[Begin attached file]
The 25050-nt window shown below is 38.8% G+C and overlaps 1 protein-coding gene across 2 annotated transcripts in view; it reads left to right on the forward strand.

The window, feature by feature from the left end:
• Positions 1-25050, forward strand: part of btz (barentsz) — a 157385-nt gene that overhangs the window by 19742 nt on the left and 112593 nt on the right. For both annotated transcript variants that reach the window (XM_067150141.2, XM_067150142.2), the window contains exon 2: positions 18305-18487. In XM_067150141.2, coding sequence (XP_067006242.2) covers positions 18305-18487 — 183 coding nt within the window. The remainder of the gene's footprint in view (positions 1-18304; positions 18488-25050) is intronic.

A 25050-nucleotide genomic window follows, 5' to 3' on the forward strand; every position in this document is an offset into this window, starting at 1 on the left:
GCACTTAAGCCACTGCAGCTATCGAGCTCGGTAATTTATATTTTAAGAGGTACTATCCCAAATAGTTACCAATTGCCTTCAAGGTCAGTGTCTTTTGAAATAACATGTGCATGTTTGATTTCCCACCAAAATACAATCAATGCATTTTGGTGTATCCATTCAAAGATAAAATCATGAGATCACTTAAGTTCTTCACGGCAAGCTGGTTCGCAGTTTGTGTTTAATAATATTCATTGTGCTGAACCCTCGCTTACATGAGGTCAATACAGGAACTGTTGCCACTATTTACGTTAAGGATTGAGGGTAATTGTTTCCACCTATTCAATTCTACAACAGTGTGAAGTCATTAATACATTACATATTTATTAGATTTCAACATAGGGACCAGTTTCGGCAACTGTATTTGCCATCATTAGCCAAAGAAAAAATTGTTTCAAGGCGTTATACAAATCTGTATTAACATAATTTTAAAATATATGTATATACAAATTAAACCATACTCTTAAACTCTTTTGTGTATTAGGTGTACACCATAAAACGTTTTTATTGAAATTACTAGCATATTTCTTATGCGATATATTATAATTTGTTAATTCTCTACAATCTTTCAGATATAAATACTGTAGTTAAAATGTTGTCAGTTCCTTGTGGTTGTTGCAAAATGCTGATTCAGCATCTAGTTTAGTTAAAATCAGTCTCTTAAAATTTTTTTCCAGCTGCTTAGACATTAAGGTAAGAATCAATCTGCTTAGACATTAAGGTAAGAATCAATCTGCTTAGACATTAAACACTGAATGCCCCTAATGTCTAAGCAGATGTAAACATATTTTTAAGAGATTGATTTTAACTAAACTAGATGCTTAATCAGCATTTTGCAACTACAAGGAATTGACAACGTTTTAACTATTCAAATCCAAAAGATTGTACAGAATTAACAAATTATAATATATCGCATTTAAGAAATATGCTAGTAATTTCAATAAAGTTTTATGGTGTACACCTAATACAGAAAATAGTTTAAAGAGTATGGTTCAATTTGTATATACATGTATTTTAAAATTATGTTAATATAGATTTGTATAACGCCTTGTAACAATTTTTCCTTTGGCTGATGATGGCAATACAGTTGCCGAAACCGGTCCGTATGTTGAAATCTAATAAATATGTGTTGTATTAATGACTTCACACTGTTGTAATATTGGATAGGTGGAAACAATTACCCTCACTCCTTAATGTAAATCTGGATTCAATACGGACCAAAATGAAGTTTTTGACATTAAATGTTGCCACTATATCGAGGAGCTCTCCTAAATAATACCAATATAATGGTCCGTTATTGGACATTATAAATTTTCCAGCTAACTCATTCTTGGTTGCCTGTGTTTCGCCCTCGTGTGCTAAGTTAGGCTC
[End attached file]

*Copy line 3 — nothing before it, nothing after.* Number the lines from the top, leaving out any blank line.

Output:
• Positions 1-25050, forward strand: part of btz (barentsz) — a 157385-nt gene that overhangs the window by 19742 nt on the left and 112593 nt on the right. For both annotated transcript variants that reach the window (XM_067150141.2, XM_067150142.2), the window contains exon 2: positions 18305-18487. In XM_067150141.2, coding sequence (XP_067006242.2) covers positions 18305-18487 — 183 coding nt within the window. The remainder of the gene's footprint in view (positions 1-18304; positions 18488-25050) is intronic.